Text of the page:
November 9, 2012 -
By Southwestern Sun
Amanda L. Abad
For six years Jenny Zuniga was losing. She almost lost everything.
Today she is a big winner, even if her Southwestern College water polo team is struggling. She is alive and free from the violent relationship that nearly ended her life.
A natural athlete, Zuniga began playing soccer when she was five. She played four years in high school, was varsity captain her senior year, and excelled in club soccer.
“My parents kept me in soccer,” said Zuniga. “It was one of the greatest things they have done for me. It made me become more competitive. It taught me to push myself harder than most people. It kept me knowing that as long as I keep practicing or trying, that I will get better.”
Her drive to compete brought her to cross-country, track and field, golf and an acceptance letter from San Diego State University. Unfortunately, she said, the Beautiful Game lost its luster when she fell into an abusive relationship.
“I started dating this guy shortly after my junior year of high school,” said Zuniga. “He was my first boyfriend and I did not know how a relationship was supposed to be. Coming from a Hispanic family where the women tend to the males, I was not educated on the fact that women have rights in relationships, too. Eventually, I was being manipulated…controlled.”
Domestic violence includes physical, sexual, mental and economic abuse. It is one of the most chronically underreported crimes, according to The National Coalition Against Domestic Violence. Research shows that one in every four women will experience domestic violence in their lifetimes.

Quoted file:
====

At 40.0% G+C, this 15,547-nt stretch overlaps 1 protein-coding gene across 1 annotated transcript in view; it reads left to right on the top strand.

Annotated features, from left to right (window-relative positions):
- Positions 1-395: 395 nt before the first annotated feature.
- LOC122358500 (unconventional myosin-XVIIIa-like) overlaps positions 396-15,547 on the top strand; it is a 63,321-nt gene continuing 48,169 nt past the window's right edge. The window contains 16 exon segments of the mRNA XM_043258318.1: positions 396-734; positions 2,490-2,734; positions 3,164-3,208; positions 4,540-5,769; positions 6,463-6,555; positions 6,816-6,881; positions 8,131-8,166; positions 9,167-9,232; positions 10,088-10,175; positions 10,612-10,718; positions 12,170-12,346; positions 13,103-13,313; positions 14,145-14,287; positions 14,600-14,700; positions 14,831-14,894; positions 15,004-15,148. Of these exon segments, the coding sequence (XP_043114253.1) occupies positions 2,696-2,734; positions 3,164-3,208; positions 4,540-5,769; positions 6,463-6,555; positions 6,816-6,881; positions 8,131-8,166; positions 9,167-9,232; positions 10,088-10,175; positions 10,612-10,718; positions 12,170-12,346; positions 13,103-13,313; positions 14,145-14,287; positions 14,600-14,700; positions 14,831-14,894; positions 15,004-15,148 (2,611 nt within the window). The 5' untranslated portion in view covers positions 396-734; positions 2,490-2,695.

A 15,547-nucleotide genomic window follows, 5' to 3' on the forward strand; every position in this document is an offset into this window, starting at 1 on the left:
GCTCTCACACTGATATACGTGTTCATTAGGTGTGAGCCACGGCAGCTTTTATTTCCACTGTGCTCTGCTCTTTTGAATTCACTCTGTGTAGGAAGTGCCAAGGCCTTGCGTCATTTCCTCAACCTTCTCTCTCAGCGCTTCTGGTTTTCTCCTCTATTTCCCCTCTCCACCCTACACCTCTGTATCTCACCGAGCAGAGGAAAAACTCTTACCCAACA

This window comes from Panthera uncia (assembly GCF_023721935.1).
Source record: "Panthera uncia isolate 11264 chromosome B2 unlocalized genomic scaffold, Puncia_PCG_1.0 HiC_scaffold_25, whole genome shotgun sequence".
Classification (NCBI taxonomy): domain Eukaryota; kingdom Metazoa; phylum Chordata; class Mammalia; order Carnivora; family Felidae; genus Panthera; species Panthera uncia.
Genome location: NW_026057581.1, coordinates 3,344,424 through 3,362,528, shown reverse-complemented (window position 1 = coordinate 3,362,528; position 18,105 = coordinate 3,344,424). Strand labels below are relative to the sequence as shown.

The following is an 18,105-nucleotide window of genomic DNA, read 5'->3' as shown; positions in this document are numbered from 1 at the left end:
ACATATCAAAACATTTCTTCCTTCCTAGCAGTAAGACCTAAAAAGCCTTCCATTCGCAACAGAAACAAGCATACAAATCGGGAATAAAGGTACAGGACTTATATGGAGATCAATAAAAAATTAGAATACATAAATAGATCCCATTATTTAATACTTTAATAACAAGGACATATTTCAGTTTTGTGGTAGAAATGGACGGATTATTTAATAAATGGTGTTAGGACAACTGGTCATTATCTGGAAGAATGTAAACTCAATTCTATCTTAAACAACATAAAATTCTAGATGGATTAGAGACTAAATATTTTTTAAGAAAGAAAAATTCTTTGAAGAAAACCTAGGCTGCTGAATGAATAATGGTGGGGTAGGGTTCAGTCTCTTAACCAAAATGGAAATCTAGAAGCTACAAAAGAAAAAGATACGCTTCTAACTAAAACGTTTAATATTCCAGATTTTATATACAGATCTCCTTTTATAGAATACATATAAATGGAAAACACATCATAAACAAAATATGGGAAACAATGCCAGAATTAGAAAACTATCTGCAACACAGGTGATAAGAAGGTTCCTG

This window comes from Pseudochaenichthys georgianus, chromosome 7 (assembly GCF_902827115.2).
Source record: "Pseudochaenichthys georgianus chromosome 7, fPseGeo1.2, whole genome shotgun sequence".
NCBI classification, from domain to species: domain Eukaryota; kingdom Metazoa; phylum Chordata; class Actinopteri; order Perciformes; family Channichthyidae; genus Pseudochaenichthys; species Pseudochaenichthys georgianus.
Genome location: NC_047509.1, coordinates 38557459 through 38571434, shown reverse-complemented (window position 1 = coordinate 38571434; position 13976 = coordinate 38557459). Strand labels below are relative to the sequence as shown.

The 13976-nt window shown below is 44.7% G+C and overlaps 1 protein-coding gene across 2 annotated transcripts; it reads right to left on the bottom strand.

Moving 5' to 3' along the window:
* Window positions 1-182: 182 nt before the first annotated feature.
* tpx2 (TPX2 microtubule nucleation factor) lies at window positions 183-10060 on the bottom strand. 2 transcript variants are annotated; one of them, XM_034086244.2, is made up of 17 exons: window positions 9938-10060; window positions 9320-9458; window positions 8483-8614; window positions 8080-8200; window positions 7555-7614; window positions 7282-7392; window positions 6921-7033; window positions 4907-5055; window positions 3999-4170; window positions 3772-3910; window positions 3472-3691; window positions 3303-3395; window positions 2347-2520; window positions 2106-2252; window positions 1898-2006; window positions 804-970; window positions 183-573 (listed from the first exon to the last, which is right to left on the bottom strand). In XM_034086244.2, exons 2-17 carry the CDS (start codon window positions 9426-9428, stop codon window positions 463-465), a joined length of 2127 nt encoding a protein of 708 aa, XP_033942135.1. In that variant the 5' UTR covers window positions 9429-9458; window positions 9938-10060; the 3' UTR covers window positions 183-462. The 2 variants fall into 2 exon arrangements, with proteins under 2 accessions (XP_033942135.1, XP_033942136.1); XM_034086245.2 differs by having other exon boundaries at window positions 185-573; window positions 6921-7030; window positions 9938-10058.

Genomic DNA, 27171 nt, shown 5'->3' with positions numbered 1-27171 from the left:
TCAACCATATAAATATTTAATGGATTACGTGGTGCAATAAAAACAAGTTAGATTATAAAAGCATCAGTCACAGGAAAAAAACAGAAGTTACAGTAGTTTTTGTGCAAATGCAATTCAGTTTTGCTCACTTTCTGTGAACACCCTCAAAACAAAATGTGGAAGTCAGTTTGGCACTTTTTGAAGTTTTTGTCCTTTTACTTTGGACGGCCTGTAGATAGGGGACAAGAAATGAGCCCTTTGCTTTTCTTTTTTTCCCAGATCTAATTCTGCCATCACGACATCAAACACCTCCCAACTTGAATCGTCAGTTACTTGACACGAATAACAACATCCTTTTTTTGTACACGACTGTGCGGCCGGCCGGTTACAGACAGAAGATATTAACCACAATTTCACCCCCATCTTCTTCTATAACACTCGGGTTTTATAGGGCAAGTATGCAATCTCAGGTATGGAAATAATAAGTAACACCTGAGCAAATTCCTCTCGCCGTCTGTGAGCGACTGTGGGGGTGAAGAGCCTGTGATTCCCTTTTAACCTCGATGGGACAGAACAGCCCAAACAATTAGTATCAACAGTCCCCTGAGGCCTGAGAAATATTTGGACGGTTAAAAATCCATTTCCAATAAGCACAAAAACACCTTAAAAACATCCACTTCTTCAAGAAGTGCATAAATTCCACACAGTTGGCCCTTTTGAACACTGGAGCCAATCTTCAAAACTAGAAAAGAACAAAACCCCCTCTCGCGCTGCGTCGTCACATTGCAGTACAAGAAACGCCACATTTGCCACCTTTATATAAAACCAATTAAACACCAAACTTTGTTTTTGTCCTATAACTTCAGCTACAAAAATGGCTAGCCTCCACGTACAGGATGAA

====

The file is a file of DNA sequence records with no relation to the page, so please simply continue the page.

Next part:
“I felt ashamed. I didn’t know what else to do,” said Zuniga. “I didn’t want to tell anyone because I didn’t even know how I felt about it. I placed him on a higher pedestal than I placed myself. I continued to let it happen, I wanted to die. I lost everything because of him.”
After years of mental and physical torment, she said she lost her self esteem. Zuniga stopped competing in sports.
“It wasn’t until I turned 21 that I decided to stop putting up with him,” she said. “I stopped fighting back and left. I finally realized, as he lay on top of me, choking me so that I couldn’t leave. If I stayed with him any longer he may have killed me.”
Faith brought her spirit back to life, she said. Support from her church and her water polo team that helped her remember who she was.
“I didn’t realize how much I changed,” said Zuniga. “I forgot how smart, athletic and talented I could be. I finally had the freedom to heal and to speak out against domestic violence. I felt phenomenal.”
Claudia Chavez said she met Zuniga about a year ago at Cornerstone Church of San Diego.
“Jenny began to attend my Women’s Family Life Group on a weekly basis,” said Chavez. “I got to know her strengths and, most importantly, her heart.”
Zuniga said her pastor gave her pricless advice.
“The condition of your heart will determine the course of your life,” she recalled him saying.
By letting her heart heal, she said, she finally found her true calling —helping people. Zuniga said she gives presentations in class about domestic violence against women and men.